It isn’t enough to provide remote desktop (RDP) servers and VPNs. Someone needs to plan for the endpoints that are going to connect to those servers. It’s a bit like an emergency phone call list. Who has what and who will need something if our staff are away.
What we as an organization could have done differently:
- assume staff that had no laptop or tablet provided by the organization had no laptop or tablet (and no camera).
- enhance the desktop PCs with a wi-fi card (around C$50 internal or external) rather than acquiring new laptops ($1000+). When staff return, we are going to have a glut of laptops. This would also have enabled us to adhere to our standard hardware and software build.
- assess whether the technology we were required to use was necessary. As I posted recently, when you add video, you create a significant new layer for participation.
This has highlighted a huge hole in the organization’s disaster planning process. The assumption was that, if the library was physically inaccessible, the library staff would stop work for that period. In part that’s because the plan didn’t foresee a multi-week physical barrier. The reality is we can deliver – and are expected to deliver – services even without our physical collection.
The choices you make when you buy your home technology will impact your ability to keep a job if you are put in a work-from-home position. I tend to buy a burner phone, pre-paid and no data, every 4 or 5 years.
Even having a phone may not be enough – my phone was sufficiently old that it wouldn’t run the Zoom app. I could Skype on it but since our organization has opted for Zoom (even though it has a paid Skype license), it meant I needed to find a way to run the software on a device with a camera.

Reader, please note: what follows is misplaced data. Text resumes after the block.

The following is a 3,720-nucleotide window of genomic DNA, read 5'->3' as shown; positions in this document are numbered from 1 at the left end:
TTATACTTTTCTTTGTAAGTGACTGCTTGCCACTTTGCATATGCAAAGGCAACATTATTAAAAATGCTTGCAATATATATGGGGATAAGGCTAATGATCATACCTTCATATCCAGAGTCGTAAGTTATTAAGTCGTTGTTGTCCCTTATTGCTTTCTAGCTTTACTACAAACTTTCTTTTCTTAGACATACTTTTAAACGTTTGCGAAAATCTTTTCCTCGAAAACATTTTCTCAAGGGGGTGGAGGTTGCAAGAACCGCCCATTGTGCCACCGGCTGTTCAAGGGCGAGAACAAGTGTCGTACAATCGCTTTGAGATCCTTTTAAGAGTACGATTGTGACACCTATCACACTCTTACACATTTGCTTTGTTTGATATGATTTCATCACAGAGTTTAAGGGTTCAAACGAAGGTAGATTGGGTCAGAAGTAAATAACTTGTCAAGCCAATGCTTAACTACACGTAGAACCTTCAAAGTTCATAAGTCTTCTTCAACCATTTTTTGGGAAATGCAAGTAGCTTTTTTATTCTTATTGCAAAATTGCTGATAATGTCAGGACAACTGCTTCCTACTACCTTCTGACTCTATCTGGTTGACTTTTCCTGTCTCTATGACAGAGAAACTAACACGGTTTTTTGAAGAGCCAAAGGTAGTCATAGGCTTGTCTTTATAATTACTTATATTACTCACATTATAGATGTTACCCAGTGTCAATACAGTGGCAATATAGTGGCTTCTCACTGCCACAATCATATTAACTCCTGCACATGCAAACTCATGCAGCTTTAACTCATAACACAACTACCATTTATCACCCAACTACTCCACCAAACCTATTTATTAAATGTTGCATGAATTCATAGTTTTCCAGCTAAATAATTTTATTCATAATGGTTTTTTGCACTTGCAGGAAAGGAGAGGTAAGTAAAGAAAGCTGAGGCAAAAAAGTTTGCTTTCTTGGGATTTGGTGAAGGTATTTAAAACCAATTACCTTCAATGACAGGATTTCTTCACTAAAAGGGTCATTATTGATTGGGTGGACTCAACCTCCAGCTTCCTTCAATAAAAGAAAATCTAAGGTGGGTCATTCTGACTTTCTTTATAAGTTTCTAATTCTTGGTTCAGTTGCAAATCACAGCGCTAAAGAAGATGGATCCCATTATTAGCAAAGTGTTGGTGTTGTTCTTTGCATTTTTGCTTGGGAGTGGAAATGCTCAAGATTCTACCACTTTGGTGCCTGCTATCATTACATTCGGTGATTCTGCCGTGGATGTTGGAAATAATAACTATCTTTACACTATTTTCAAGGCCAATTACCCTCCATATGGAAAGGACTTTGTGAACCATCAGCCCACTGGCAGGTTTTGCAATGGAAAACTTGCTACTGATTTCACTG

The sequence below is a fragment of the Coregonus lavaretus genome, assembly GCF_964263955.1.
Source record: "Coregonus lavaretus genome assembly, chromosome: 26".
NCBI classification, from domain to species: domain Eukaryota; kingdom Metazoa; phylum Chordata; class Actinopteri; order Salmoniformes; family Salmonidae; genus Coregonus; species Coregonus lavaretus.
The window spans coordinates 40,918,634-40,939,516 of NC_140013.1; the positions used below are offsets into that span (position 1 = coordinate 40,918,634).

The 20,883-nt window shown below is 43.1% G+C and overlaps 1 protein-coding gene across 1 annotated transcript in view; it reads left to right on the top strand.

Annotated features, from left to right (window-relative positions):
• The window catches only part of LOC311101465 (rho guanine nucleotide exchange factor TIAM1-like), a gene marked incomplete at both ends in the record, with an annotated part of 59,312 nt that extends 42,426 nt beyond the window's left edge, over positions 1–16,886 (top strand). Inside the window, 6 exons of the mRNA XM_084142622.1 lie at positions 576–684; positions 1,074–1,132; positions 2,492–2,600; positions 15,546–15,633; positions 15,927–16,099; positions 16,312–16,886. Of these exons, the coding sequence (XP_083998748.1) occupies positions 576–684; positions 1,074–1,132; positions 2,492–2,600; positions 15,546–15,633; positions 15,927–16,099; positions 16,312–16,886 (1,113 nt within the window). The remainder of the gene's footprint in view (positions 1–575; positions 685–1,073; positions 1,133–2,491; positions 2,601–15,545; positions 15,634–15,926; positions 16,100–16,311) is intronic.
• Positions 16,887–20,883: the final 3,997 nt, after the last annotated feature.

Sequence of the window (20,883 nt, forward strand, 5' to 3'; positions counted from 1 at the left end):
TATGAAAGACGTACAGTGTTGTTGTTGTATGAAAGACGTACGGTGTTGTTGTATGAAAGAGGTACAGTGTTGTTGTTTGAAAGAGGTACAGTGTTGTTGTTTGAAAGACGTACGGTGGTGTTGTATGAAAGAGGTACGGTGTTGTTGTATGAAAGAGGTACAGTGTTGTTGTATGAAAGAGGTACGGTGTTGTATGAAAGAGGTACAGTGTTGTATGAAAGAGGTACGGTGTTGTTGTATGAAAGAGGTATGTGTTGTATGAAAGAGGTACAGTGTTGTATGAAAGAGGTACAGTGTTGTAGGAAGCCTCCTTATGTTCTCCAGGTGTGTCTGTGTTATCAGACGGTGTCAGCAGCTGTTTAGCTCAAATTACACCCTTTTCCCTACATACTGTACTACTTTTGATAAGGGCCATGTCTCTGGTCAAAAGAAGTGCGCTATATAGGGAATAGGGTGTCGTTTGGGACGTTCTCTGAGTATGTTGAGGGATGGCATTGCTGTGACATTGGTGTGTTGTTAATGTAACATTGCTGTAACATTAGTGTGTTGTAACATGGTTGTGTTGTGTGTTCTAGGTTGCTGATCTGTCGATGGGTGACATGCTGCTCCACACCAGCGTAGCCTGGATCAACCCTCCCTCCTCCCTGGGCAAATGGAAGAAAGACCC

Voice over IP (VOIP) is another good example. Our organization switched to VOIP years ago. There is a desktop app that opens when a phone call is made. That software lives on my desktop.
If you are using your organization’s laptop, you probably have that app and it’s configured to connect. If you’re not, you’re out of luck. Our software doesn’t work through RDP. I can’t reconfigure my settings (to forward to a phone number, for example) remotely. I’m fortunate that I set it up initially to email me all voicemail. At least I know who has called and left a message and can follow up.
These are small things. Our attendance system requires Microsoft Internet Explorer running Microsoft Silverlight. Our RDP server needs IE for a web-based connection, so Mac users need to know how to configure their systems to make a direct connection. Our passwords time out on a quarterly basis. You can update yours but you need to connect to the server with IE. Otherwise that email client you configured to check office email from your home PC will stop working. Our finance system doesn’t use single-sign-on. Once you RDP in, you will need to open up a terminal to reset your finance password too.